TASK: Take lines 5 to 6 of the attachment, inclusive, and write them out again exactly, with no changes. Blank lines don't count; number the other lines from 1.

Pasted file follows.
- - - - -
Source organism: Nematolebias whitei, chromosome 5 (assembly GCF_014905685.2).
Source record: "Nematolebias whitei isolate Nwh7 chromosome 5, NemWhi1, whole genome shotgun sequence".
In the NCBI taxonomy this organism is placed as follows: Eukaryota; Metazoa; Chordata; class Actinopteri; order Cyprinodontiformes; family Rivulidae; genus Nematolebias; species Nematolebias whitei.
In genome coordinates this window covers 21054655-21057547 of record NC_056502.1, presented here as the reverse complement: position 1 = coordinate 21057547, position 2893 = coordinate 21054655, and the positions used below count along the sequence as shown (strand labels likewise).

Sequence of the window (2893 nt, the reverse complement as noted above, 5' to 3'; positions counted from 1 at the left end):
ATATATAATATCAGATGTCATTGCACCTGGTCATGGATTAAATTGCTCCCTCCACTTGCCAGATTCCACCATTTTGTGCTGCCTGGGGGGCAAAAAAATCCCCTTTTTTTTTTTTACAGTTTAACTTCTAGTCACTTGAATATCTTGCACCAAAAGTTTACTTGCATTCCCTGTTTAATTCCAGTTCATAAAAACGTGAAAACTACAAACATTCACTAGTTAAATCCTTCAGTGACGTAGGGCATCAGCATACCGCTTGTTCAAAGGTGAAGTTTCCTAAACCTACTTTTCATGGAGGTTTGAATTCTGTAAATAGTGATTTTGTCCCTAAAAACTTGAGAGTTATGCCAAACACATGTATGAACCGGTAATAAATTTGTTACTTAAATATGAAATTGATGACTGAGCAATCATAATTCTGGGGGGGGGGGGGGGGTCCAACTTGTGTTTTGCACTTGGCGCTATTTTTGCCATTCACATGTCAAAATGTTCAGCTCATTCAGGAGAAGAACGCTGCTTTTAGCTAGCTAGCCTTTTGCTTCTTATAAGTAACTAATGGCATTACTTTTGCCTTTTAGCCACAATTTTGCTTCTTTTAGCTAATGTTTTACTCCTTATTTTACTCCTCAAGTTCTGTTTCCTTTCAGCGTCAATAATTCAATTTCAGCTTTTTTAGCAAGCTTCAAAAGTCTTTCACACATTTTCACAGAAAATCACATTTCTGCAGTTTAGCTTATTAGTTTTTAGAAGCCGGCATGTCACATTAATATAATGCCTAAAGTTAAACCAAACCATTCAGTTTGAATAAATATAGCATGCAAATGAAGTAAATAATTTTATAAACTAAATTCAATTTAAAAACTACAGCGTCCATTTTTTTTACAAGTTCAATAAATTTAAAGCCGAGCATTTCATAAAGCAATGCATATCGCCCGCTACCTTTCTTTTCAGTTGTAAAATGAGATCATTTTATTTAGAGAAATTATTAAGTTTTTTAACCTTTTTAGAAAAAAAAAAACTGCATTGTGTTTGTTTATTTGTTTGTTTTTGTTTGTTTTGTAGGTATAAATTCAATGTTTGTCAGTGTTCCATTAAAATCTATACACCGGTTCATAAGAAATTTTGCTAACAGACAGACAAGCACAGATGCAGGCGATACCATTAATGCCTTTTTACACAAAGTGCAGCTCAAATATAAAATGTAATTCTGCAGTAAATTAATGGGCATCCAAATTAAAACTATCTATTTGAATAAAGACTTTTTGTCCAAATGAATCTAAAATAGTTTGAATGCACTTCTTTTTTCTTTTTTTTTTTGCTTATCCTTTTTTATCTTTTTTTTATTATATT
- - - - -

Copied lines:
Sequence of the window (2893 nt, the reverse complement as noted above, 5' to 3'; positions counted from 1 at the left end):
ATATATAATATCAGATGTCATTGCACCTGGTCATGGATTAAATTGCTCCCTCCACTTGCCAGATTCCACCATTTTGTGCTGCCTGGGGGGCAAAAAAATCCCCTTTTTTTTTTTTACAGTTTAACTTCTAGTCACTTGAATATCTTGCACCAAAAGTTTACTTGCATTCCCTGTTTAATTCCAGTTCATAAAAACGTGAAAACTACAAACATTCACTAGTTAAATCCTTCAGTGACGTAGGGCATCAGCATACCGCTTGTTCAAAGGTGAAGTTTCCTAAACCTACTTTTCATGGAGGTTTGAATTCTGTAAATAGTGATTTTGTCCCTAAAAACTTGAGAGTTATGCCAAACACATGTATGAACCGGTAATAAATTTGTTACTTAAATATGAAATTGATGACTGAGCAATCATAATTCTGGGGGGGGGGGGGGGGTCCAACTTGTGTTTTGCACTTGGCGCTATTTTTGCCATTCACATGTCAAAATGTTCAGCTCATTCAGGAGAAGAACGCTGCTTTTAGCTAGCTAGCCTTTTGCTTCTTATAAGTAACTAATGGCATTACTTTTGCCTTTTAGCCACAATTTTGCTTCTTTTAGCTAATGTTTTACTCCTTATTTTACTCCTCAAGTTCTGTTTCCTTTCAGCGTCAATAATTCAATTTCAGCTTTTTTAGCAAGCTTCAAAAGTCTTTCACACATTTTCACAGAAAATCACATTTCTGCAGTTTAGCTTATTAGTTTTTAGAAGCCGGCATGTCACATTAATATAATGCCTAAAGTTAAACCAAACCATTCAGTTTGAATAAATATAGCATGCAAATGAAGTAAATAATTTTATAAACTAAATTCAATTTAAAAACTACAGCGTCCATTTTTTTTACAAGTTCAATAAATTTAAAGCCGAGCATTTCATAAAGCAATGCATATCGCCCGCTACCTTTCTTTTCAGTTGTAAAATGAGATCATTTTATTTAGAGAAATTATTAAGTTTTTTAACCTTTTTAGAAAAAAAAAAACTGCATTGTGTTTGTTTATTTGTTTGTTTTTGTTTGTTTTGTAGGTATAAATTCAATGTTTGTCAGTGTTCCATTAAAATCTATACACCGGTTCATAAGAAATTTTGCTAACAGACAGACAAGCACAGATGCAGGCGATACCATTAATGCCTTTTTACACAAAGTGCAGCTCAAATATAAAATGTAATTCTGCAGTAAATTAATGGGCATCCAAATTAAAACTATCTATTTGAATAAAGACTTTTTGTCCAAATGAATCTAAAATAGTTTGAATGCACTTCTTTTTTCTTTTTTTTTTTGCTTATCCTTTTTTATCTTTTTTTTATTATATT